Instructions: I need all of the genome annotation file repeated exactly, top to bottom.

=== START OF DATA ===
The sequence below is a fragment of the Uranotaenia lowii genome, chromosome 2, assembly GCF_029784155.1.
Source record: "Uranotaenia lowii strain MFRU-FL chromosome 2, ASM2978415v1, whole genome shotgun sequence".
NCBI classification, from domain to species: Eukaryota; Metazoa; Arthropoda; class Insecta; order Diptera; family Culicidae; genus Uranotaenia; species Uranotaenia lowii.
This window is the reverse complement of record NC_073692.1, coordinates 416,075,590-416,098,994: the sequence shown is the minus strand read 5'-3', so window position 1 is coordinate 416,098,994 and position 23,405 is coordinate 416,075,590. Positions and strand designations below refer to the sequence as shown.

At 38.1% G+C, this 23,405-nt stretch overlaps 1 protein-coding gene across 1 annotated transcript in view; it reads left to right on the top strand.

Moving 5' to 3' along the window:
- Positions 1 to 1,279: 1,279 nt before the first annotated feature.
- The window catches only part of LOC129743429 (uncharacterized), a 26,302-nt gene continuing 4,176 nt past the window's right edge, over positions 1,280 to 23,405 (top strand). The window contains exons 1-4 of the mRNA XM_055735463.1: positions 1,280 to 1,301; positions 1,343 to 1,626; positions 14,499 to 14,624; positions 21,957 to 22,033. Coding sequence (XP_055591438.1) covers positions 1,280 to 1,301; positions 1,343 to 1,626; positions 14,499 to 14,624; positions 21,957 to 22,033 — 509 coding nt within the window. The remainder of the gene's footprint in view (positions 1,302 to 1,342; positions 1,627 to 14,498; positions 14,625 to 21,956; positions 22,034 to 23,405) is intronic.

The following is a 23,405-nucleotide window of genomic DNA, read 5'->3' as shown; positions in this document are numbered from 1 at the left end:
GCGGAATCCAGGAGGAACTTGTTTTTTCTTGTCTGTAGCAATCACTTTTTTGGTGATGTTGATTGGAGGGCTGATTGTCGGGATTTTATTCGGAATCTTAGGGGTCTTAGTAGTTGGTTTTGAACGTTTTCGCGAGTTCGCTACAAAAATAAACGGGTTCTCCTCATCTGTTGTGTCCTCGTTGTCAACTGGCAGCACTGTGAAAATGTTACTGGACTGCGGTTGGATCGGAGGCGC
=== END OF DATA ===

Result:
The sequence below is a fragment of the Uranotaenia lowii genome, chromosome 2, assembly GCF_029784155.1.
Source record: "Uranotaenia lowii strain MFRU-FL chromosome 2, ASM2978415v1, whole genome shotgun sequence".
NCBI classification, from domain to species: Eukaryota; Metazoa; Arthropoda; class Insecta; order Diptera; family Culicidae; genus Uranotaenia; species Uranotaenia lowii.
This window is the reverse complement of record NC_073692.1, coordinates 416,075,590-416,098,994: the sequence shown is the minus strand read 5'-3', so window position 1 is coordinate 416,098,994 and position 23,405 is coordinate 416,075,590. Positions and strand designations below refer to the sequence as shown.

At 38.1% G+C, this 23,405-nt stretch overlaps 1 protein-coding gene across 1 annotated transcript in view; it reads left to right on the top strand.

Moving 5' to 3' along the window:
- Positions 1 to 1,279: 1,279 nt before the first annotated feature.
- The window catches only part of LOC129743429 (uncharacterized), a 26,302-nt gene continuing 4,176 nt past the window's right edge, over positions 1,280 to 23,405 (top strand). The window contains exons 1-4 of the mRNA XM_055735463.1: positions 1,280 to 1,301; positions 1,343 to 1,626; positions 14,499 to 14,624; positions 21,957 to 22,033. Coding sequence (XP_055591438.1) covers positions 1,280 to 1,301; positions 1,343 to 1,626; positions 14,499 to 14,624; positions 21,957 to 22,033 — 509 coding nt within the window. The remainder of the gene's footprint in view (positions 1,302 to 1,342; positions 1,627 to 14,498; positions 14,625 to 21,956; positions 22,034 to 23,405) is intronic.

The following is a 23,405-nucleotide window of genomic DNA, read 5'->3' as shown; positions in this document are numbered from 1 at the left end:
GCGGAATCCAGGAGGAACTTGTTTTTTCTTGTCTGTAGCAATCACTTTTTTGGTGATGTTGATTGGAGGGCTGATTGTCGGGATTTTATTCGGAATCTTAGGGGTCTTAGTAGTTGGTTTTGAACGTTTTCGCGAGTTCGCTACAAAAATAAACGGGTTCTCCTCATCTGTTGTGTCCTCGTTGTCAACTGGCAGCACTGTGAAAATGTTACTGGACTGCGGTTGGATCGGAGGCGC